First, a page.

I place this hear, because I find it to be interesting to consider in the light of the other brother/sister pairing highlighted in the text: the Crawfords. Mrs. Grant, though a half-sister to both, and though she genuinely loves them, is not unusually close with either. Mary and Henry, on the other hand, are very close. Extremely close. Almost creepily close at times, to some readers. While I don't feel that way myself, their relationship is an interesting one, and an intense one. Henry is, indeed a devoted brother, though he is unwilling to sacrifice his freedom and settle at Everingham in order to give her a permanent home. In almost every other way, however, he is a model brother. Just the same, Mary assists her brother in his attempts to win Fanny Price, going so far as to, I believe, lie to Fanny about the necklace she is given for the ball. Mary archly observes that perhaps Fanny is hesitant to accept because she suspects the Crawfords of being in a conspiracy. Fanny, being Fanny, shrugs this off, not wanting to be accused of what for her is the worst sin: ingratitude. However, doesn't arranging this little necklace giving seems *exactly* like what the Crawfords would cook up in order to strengthen Henry's claim on Fanny' heart? This is what is so fascinating about Henry and Mary Crawford.

In a way, they reinforce each others personalities, so that they're both funnier and livelier when they're together, but they're also, bluntly, worse people, because each excuses the faults of the other. The are bother tremendously selfish creatures, and neither seems wiling or interested, in helping cure the other of this fault. As Mary puts it to Fanny during the horse incident, "Selfishness must always be forgiven, for there is no hope of a cure." This may as well be the Crawford family motto, and their behavior is often guided by this principle. Volume Two of the novel, however, begins to create changes in both Mary and Henry's characters. They each fall in love with a resident at Mansfield, and, as a result, begin to, for lack of a better term, reform themselves to better please their beloveds. We see very little mutual encouragement of these changes, and the scene where Henry confesses to Mary that he is going to marry Fanny, while touching in some ways, shows that, for Henry, his love for Fanny is still fundamentally about *him*, and Mary, who otherwise shows an understanding of the good marrying someone like Fanny will do for Henry, makes no mention of that fact at all. In the end, it's still always about Henry and Mary Crawford.

Of course, there is one more "brother and sister" pairing in the novel which is vital and pervades every page. Not biologically brother and sister, Edmund and Fanny are still, essentially, siblings. He is several years older, but since she first arrived at Mansfield, he has taught her, guided her, protected her, encouraged her, and in short, behaved as a big brother ought to the youngest child in the family. He even refers to Fanny as being like a sister--much closer and dearer to him, certainly, than his actual sisters. And yet, Fanny's deepest wish is to marry him. This is...well, weird. And not just to our modern sensibilities. Even at the time, it was a concern, as we see Sir Thomas muse on the notion of cousins marrying several times and showing clear disapproval of the concept. Austen seems to have been drawn to this arrangement, however, perhaps by the same ideas which prompted her rhapsody of fraternal love quoted above. Not only in Mansfield Park, but also in Emma, the hero and heroine have known each other nearly all their lives, and reference is made to them being like brother and sister. If the fraternal and conjugal are different, yet both supply great happiness, what would happen by combining them? We'll definitely deal with this more in Emma, whose ending is more decidedly happy than that of Mansfield Park, which kind of defaults to the marriage of Edmund and Fanny as opposed to presenting it as an outgrowth of romantic love, as in her earlier novels. Still, sort of makes you want to go back and re-examine that idea about Mary and Henry Crawford, doesn't it?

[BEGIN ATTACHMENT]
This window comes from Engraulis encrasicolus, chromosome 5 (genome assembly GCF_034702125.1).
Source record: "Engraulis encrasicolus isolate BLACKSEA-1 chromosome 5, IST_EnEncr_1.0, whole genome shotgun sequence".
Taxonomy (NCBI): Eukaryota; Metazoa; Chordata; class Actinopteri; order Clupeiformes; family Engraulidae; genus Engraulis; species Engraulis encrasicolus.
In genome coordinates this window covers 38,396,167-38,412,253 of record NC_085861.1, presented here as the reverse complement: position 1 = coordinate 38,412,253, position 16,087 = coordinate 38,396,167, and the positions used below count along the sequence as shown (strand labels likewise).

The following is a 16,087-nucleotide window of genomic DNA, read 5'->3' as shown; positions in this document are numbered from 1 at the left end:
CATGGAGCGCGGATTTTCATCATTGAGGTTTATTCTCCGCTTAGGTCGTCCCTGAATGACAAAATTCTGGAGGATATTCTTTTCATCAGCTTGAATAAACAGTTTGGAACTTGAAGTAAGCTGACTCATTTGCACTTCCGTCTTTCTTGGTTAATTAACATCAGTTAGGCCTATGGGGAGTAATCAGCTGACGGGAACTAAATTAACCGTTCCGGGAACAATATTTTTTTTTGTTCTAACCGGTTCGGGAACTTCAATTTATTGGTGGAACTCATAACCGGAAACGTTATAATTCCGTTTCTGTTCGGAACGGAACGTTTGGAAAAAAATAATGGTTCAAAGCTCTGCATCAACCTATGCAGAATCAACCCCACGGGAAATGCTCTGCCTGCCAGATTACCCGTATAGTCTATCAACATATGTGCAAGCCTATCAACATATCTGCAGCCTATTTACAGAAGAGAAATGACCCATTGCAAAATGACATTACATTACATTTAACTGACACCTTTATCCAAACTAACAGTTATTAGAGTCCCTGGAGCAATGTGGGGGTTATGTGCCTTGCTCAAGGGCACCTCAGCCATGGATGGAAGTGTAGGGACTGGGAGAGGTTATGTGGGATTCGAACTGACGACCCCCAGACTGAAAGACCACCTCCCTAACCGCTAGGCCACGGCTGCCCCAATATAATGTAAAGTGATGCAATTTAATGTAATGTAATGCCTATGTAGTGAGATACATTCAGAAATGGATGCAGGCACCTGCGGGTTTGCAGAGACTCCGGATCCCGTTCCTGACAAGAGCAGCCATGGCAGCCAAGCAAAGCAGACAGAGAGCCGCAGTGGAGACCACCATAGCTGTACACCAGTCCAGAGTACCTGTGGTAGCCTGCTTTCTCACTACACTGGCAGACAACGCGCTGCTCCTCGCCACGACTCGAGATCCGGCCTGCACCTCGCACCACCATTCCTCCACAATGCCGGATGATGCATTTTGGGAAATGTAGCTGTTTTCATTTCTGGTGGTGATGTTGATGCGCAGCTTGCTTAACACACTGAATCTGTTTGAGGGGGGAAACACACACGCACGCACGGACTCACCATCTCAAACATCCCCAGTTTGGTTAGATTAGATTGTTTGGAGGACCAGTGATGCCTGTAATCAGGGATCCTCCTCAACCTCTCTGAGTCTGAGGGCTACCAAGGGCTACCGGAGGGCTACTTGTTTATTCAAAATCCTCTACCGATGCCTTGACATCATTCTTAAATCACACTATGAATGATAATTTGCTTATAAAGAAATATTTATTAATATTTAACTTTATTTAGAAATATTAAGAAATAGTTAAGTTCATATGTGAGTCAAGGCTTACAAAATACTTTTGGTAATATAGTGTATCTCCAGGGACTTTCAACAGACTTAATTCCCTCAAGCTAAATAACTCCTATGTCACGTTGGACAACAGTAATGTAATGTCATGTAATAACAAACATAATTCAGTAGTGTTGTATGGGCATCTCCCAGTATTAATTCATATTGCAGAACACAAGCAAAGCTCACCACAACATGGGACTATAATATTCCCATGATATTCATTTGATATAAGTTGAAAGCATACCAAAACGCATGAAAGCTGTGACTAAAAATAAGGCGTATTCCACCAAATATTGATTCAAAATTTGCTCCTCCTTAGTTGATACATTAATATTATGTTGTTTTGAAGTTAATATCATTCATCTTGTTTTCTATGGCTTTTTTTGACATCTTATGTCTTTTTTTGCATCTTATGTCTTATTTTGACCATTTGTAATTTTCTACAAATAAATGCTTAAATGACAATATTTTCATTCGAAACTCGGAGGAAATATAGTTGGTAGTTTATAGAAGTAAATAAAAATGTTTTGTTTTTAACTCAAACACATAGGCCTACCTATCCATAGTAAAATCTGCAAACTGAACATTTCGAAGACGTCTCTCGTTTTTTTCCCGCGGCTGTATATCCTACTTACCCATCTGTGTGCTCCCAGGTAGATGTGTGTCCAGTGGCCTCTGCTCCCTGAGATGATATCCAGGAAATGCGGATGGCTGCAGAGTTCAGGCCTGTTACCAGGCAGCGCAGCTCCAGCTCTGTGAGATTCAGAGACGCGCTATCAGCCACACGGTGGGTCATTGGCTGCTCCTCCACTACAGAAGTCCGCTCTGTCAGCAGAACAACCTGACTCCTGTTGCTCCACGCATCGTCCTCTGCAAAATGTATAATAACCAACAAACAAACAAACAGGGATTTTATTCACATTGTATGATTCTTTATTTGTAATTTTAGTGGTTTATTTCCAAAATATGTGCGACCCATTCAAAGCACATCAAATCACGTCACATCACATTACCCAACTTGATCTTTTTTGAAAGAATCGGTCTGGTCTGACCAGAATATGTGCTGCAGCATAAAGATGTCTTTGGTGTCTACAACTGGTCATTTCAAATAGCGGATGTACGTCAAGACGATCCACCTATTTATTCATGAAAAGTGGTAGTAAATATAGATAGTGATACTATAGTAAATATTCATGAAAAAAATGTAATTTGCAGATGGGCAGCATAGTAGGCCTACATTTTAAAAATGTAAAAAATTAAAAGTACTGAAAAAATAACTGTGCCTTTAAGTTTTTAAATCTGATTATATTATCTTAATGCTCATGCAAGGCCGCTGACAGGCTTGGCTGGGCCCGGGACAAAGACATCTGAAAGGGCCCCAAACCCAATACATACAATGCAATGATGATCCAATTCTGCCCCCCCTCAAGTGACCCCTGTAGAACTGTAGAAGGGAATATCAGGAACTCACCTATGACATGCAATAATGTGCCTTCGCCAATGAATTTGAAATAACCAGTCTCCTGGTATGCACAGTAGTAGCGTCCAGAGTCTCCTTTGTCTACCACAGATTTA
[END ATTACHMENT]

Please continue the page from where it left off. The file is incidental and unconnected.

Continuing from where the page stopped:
My final post on Mansfield Park, focusing on the characters of Mary and Henry Crawford (no, not about that), will be coming soon. And then, by Thanksgiving weekend, we'll be on to Emma... 


Sunday, November 16, 2014

Austen 2014: Mansfield Park, Volume 1

Yes, I've been delayed, but I must admit, some of the delay was of my own making. As I've mentioned before, I adore Mansfield Park, and I want to do it justice, so instead of powering through, I've been dawdling over it, as one might expect, and allowing my thoughts to wander all over the text. Perhaps some day I will do a year of Mansfield Park--the text is rich and varied enough to support it--but I must move on, as I have the week of Thanksgiving slated for Emma, and both the chill in the air and the gray skies indicate that we are not far from the feast. So, while I may want to linger longer, it is time to start discussing Mansfield Park.

Maria Bertram is a very good actress--too good, in fact. This observation is made by Fanny during the rehearsals of the Mansfield production of Lovers' Vows. What does it mean that Fanny observes Maria to be too good of an actress? I think we're meant to realize that Maria Bertram is always acting a role. Agatha is no more a challenge for her than the roles of dutiful daughter or future Mrs. Rushworth, roles she has grown accustomed to playing, voluntarily or otherwise. The real Maria, I think, is only visible in glimpses, and, most notably, in the passage at Sotherton when she and Henry Crawford find themselves unable to leave the woods because of a locked gate. It's worth quoting in full, as it does provide us with valuable insight into her character: